There are many reasons to want to help bats, not least because it’s actually very easy! British bats are crucial to our ecosystems as they can eat over 3,000 insects a night! Large flying foxes in tropical regions help to pollinate fruits and spread seeds to ensure rainforests regenerate and are sustainable. And bat poop, called guano, is highly valued and effective fertiliser. Bats are also amazing subjects to research, echolocation could offer help to the blind and a blood thinning chemical, used by a small number of species of vampire bats, has the potential to form the basis of new medical discoveries!
One of the easiest ways to help bats is in your garden. British bats feed only on insects (some species will also eat the occasional spider), so a sure fire way to make your garden bat-friendly is to make it insect-friendly first. Plants that flower at night will attract insects at times when bats are feeding. Building a pond, making a compost heap and planting some wild flowers are also great ways of attracting insects into your garden. Wild About Gardens Week is a great way to showcase your gardening abilities and find out more about how to make your garden a bat haven. To be in with a chance of winning our ‘plant a bat feast’ photo competition, take a photo of your plant-display and email it to firstname.lastname@example.org any time before November 6th!
Many species of bat are put off gardens by bright artificial lights (http://www.bats.org.uk/pages/bats_and_lighting.html), especially those that are shining on roosts, access points and flight paths, so reducing these may result in a higher number of bats occupying your garden. However, there are some British bat species, such as Leisler’s bats, that feed on the insects that are attracted to street lamps.
Putting up a bat box is another relatively easy way to help bats in your garden. You can buy one or make it yourself. Visit our website to find out more about installing a bat box. Some species love bat boxes, whereas others tend not to use them. It can take a few years for bats to move in, so this method of making your garden bat-friendly requires patience. You could also create linear features, such as hedgerows or tree lines. Bats use hedges as hunting grounds and as routes to follow to get to other hunting grounds.
Another piece of advice to cat owners, try and limit the time that your cat is out when bats are out. Cat attacks are one of the most common cause of bat fatalities; it is estimated that over 30% of rescued bats in the UK have been attacked by cats. More than half of the bats that have been attacked die as a result. If a bat has been caught by a cat it will almost certainly be injured. Even if you cannot see any obvious injuries there is a great risk of internal infection from the cat's saliva. Furthermore, cats will often learn where a bat roost is and catch bats as they leave the roost, putting a whole colony at risk. If your cat does catch a bat, please call the National Bat Helpline on 0345 1300 228. To avoid bats being killed or injured you are encouraged to bring your cat indoors half an hour before sunset and keep it in all night between April and October. If it is not possible for your cat to be in all night, bring it in half an hour before sunset and keep it in for an hour after sunset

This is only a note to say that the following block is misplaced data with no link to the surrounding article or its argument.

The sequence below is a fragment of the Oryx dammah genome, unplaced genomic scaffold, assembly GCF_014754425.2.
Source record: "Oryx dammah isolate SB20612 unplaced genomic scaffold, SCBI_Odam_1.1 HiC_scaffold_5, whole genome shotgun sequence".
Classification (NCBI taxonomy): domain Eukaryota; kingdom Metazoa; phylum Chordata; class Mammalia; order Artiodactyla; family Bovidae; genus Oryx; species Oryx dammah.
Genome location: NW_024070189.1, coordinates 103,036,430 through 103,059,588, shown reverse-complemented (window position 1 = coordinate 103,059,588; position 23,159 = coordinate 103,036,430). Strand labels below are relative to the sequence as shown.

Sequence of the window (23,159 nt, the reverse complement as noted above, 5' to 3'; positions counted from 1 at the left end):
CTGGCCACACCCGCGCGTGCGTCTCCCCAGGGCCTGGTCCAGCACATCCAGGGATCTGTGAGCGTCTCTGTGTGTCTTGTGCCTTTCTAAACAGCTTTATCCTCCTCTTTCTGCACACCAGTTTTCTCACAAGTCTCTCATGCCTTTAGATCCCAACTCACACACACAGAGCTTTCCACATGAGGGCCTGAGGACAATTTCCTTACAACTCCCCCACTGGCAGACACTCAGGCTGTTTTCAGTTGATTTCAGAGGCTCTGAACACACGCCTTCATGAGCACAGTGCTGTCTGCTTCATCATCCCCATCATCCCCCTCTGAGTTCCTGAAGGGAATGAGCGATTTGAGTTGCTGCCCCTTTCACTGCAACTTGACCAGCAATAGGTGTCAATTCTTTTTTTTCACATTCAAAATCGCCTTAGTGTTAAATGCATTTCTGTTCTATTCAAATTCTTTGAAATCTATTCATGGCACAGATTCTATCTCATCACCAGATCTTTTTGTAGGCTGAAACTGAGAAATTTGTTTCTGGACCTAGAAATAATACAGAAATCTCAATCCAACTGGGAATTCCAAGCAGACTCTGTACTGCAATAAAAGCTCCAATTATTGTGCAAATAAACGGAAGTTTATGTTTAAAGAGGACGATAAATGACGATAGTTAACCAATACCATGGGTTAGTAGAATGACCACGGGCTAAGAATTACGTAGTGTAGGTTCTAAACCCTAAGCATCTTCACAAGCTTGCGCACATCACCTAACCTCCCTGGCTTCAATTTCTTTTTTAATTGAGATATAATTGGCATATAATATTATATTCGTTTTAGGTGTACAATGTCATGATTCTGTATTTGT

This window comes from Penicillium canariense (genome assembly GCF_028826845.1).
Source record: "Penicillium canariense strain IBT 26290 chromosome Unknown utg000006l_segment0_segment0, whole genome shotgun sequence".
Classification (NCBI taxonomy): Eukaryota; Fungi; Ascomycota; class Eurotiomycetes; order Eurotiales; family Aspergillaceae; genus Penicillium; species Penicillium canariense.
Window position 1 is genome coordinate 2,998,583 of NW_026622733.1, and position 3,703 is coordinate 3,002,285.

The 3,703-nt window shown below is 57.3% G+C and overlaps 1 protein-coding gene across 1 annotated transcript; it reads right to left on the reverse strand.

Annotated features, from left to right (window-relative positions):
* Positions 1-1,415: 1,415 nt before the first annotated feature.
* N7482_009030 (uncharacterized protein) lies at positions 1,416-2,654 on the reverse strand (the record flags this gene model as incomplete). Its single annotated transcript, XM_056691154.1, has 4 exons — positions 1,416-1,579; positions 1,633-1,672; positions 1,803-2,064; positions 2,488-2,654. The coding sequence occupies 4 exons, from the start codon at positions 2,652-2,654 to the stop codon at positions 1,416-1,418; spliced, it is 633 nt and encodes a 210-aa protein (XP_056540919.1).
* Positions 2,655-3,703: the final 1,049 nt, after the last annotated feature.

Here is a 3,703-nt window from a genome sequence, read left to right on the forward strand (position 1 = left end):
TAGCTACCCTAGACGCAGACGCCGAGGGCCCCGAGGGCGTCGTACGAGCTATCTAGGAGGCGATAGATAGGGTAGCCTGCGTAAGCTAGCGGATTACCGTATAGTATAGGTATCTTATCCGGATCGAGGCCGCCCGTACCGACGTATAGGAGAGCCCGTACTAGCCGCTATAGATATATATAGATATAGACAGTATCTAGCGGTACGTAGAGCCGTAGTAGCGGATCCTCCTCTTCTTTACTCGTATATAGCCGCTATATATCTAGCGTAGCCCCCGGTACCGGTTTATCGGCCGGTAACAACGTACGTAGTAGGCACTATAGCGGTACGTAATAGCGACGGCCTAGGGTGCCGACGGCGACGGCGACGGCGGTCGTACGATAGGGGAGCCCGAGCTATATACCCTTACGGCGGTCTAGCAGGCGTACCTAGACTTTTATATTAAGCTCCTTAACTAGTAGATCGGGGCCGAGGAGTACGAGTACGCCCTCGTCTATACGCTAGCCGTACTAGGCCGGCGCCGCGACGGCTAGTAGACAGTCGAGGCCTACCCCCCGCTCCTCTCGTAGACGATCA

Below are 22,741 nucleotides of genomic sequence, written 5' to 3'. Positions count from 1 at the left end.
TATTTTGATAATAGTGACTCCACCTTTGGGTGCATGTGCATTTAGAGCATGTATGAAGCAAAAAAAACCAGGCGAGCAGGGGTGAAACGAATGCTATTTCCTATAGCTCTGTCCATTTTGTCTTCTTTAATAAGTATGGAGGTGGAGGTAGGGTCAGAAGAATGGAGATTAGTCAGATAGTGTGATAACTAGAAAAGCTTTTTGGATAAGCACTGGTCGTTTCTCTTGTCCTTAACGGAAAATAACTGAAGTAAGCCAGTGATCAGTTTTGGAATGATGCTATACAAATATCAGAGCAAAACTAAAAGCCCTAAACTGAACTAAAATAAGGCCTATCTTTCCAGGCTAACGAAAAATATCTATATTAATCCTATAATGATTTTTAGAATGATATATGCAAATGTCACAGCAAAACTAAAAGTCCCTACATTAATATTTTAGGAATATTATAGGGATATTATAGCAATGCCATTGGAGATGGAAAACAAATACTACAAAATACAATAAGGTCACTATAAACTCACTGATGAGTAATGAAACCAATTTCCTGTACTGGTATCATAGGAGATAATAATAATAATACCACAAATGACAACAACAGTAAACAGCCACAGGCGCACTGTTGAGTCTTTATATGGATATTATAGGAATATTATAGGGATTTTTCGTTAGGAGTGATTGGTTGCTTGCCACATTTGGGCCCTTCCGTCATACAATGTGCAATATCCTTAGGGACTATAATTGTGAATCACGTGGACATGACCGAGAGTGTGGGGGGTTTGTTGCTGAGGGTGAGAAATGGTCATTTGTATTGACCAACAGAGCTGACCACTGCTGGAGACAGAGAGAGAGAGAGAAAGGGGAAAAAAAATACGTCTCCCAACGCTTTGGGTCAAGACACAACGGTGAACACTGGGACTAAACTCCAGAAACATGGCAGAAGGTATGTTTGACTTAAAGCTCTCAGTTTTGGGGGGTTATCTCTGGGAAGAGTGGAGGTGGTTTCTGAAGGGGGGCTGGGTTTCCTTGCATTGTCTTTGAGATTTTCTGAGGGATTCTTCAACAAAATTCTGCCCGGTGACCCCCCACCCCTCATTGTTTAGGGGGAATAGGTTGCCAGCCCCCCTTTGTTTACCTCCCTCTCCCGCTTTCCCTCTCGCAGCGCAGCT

British bats are insectivores, meaning that they feed on insects. This means that pesticides and insecticides can inadvertently harm bats. Insecticides are used in agriculture, industry and domestically and can help explain the rise in agricultural productivity in the 20th Century. However, they have been found to weaken bats’ immune systems, thus making them more vulnerable to diseases, such as White Nose Syndrome. Moreover, during migration or winter hibernation bats may have toxic levels of pesticide concentrations in their brains. This may cause bat populations to drop, which will mean that even more insecticides are required to make up for all the insects that bats would have eaten. You can help to combat this by buying organic products that aren’t made using pesticides and eliminating the use of pesticides in your personal garden.
Honduran White Bats (c) Shirley Thompson
Adjusting your purchasing habits is also a great way of helping bats nationally and internationally. Bats account for over half of the mammal species that are found in tropical rainforests. This means that bats are vulnerable to deforestation. Bats can be highly sensitive to disturbances, such as habitat destruction and/or fragmentation. For example, when a hibernating bat is disturbed, its body temperature spikes upward in preparation for escape, costing as much as a month of stored fat reserve. Not only does rainforest destruction harm the local bats, but it leads to an acceleration of climate change, which harms ecosystems and bats around the world. There are many ways that you can change your eating and purchasing decisions to help avoid deforestation, for example by switching to a diet that relies less on animal agriculture and palm oil consumption. However, animal agriculture has increased vampire bat populations, as vampire bats feed mostly on farm animals in tropical regions Another solution is to be recycled products, which require less timber.
If you would like to do even more to help bats, be sure to visit BCT’s website (www.bats.org) to donate, volunteer or fundraise. If you are in the UK, we would encourage you to contact your local bat group (http://www.bats.org.uk/pages/local_bat_groups.html). Outside the UK there are a number of other organisations such as Bat Conservation International, BatLife Europe (made up of a number of organisations), Bat Conservation Ireland, Bats without Borders and African Bat Conservation
by Angharad Hopkinson, BCT comms intern (@an_gary_)